GMP Regulations

C.4.3 Chapter 3 Premises and equipment and C.4.5 Chapter 5 Production

On 23 January 2015, the EU has modified the recently revised Chapter 3 and Chapter 5 regarding transitional arrangements for a stepwise introduction of toxicological evaluations for products in multipurpose facilities. This procedure was adapted to align with the coming into effect of the EMA guideline on setting health based exposure limits for use in risk identification in the manufacture of different medicinal products in shared facilities (C. 19 of this MANUAL Update) The EMA guideline is now explicitly mentioned in footnote 1 of the new chapters.

C.6.1.1 Concept paper on the revision of annex 1 of the guideline on good manufacturing practice – manufacture of sterile medicinal products

To be adequately prepared for future requirements is essential in the area of GMP. Therefore, we have decided to provide you with this concept paper. The paper was released by the European Medicines Agency (EMA) and the Pharmaceutical Inspection Co-operation Scheme (PIC/S). The document was last partially reviewed in 2007. Since then there have been changes in technologies and significant changes in GMP following the adoption of the ICH Q9 and ICH Q10 guidelines. According to the EMA, Annex 1 is being reviewed:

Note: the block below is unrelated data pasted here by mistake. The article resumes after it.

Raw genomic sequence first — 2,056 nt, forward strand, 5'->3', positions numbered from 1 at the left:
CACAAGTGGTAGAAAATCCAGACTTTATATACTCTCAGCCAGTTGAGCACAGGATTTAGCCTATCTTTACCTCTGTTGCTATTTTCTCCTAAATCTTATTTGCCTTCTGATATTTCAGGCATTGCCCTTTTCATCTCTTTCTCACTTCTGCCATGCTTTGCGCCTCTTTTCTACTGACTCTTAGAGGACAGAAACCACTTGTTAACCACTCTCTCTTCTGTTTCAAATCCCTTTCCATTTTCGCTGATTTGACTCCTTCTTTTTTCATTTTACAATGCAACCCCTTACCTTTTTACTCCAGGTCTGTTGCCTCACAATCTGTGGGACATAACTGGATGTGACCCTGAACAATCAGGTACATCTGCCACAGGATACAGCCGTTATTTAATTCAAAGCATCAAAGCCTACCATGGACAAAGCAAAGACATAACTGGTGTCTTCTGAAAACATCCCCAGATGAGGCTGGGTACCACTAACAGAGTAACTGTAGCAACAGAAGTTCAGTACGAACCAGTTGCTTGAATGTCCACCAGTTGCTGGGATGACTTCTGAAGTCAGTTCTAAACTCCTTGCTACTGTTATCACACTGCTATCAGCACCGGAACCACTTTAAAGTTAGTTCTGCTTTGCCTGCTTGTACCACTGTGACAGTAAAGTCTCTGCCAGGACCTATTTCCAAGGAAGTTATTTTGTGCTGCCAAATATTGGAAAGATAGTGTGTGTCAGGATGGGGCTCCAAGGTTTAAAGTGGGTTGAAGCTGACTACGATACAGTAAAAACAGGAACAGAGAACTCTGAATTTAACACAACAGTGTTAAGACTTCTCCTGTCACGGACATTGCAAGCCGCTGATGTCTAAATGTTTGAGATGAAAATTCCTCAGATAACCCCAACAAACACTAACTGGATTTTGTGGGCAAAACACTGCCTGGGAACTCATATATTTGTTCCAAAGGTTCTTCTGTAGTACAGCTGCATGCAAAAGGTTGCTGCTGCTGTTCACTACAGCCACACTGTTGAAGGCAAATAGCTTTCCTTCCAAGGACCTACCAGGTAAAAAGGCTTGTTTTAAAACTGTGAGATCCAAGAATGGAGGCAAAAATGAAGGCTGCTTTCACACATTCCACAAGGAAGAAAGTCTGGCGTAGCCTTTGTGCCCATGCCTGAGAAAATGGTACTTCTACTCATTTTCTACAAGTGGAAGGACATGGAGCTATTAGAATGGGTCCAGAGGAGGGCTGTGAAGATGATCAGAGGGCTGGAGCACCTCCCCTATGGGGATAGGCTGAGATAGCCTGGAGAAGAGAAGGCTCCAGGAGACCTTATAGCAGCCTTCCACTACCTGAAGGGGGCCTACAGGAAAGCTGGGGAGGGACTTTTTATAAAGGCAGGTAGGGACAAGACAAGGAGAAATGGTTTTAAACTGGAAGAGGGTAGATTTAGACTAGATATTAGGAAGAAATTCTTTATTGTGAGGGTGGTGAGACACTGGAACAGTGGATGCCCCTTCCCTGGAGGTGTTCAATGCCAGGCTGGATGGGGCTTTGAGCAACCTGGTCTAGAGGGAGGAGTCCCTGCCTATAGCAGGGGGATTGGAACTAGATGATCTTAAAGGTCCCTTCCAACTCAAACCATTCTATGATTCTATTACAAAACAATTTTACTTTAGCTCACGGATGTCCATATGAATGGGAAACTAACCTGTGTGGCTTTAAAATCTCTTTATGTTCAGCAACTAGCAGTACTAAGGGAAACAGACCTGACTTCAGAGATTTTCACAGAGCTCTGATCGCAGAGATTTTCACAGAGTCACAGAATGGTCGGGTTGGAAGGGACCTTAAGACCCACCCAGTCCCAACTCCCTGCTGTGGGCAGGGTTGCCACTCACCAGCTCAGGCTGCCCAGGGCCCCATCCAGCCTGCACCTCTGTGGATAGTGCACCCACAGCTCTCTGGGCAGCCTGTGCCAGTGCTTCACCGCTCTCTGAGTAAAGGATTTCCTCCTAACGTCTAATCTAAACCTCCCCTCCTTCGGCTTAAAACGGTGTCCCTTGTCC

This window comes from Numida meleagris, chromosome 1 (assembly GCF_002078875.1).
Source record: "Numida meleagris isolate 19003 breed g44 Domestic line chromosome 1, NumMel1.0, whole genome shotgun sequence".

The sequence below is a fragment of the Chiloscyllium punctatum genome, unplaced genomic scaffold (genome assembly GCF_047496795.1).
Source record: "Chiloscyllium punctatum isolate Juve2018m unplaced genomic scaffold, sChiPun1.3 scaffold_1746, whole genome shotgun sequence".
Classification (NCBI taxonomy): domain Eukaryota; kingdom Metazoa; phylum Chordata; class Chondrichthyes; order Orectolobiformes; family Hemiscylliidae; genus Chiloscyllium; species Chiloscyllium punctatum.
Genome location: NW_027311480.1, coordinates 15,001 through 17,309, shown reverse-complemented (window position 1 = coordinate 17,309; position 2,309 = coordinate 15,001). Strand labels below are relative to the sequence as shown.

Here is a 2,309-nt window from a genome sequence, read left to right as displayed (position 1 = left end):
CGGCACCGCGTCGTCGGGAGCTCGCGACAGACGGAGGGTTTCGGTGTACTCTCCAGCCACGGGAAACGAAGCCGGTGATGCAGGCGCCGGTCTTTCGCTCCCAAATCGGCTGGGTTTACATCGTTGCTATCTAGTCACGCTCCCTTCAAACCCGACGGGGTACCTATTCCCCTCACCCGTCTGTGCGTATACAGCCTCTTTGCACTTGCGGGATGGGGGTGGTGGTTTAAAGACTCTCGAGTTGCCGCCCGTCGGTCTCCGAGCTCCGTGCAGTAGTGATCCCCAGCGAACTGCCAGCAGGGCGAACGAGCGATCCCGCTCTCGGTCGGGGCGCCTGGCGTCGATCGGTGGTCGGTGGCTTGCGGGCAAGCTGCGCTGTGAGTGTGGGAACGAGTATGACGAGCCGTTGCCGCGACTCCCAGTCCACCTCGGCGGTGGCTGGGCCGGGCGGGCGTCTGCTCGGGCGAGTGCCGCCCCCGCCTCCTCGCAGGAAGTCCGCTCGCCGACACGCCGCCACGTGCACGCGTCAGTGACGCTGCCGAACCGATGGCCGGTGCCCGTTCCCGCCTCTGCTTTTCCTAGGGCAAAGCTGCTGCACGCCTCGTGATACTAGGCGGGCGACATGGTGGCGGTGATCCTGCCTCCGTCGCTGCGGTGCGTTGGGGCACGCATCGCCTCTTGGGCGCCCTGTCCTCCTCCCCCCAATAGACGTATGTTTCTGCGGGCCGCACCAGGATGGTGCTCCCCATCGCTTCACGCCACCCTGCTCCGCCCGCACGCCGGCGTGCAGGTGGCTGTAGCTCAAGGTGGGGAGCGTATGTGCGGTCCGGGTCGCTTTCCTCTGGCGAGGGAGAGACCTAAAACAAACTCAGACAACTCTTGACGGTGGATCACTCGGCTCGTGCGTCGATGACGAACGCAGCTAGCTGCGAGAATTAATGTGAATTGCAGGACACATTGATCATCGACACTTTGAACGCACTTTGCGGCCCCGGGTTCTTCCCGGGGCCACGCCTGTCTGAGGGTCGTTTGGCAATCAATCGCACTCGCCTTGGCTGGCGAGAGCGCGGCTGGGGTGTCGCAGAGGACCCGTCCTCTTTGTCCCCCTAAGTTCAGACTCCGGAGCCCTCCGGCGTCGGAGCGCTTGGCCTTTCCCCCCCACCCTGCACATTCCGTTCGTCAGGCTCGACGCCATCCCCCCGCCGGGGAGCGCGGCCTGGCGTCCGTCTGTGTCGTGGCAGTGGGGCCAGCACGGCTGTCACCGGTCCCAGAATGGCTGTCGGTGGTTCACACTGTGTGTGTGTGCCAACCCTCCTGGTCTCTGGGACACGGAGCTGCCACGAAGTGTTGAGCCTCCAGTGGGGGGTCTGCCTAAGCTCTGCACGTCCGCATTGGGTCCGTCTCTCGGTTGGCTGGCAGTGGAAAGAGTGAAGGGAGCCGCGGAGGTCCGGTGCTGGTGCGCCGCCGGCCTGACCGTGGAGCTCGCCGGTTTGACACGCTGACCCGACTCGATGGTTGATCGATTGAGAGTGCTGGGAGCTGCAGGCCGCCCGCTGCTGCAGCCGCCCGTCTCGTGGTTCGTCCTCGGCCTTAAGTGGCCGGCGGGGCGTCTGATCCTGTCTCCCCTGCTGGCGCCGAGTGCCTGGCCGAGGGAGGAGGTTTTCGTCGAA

• to facilitate the implementation of the principles in ICH Q9 and Q10,
  • to extend the underlying concepts to include new areas of technology and processing not previously covered, and
  • to clarify areas which have been highlighted as ambiguous due to the age of the document.
C.12.1 Commission delegated regulation (EU) No 1252/2014 supplementing Directive 2001/83/EC of the European Parliament and of the Council with regard to principles and guidelines of good manufacturing practice for active substances for medicinal products for human use

As the title already suggests the regulation lays down the principles and guidelines of GMP for active substances for medicinal products for human use, including active substances intended for export. It has to be seen as a supplement to Directive 2001/83/EG as explicitly required by Article 47 therein. With this implementation the legal framework of GMP principles for APIs for all EU Member States is complete. Part II of the EU GMP Guide provides further in depth details to these principles. The regulation is binding in its entirety and directly applicable in all Member States of the European Union. The regulation has entered into force on 15 December 2014.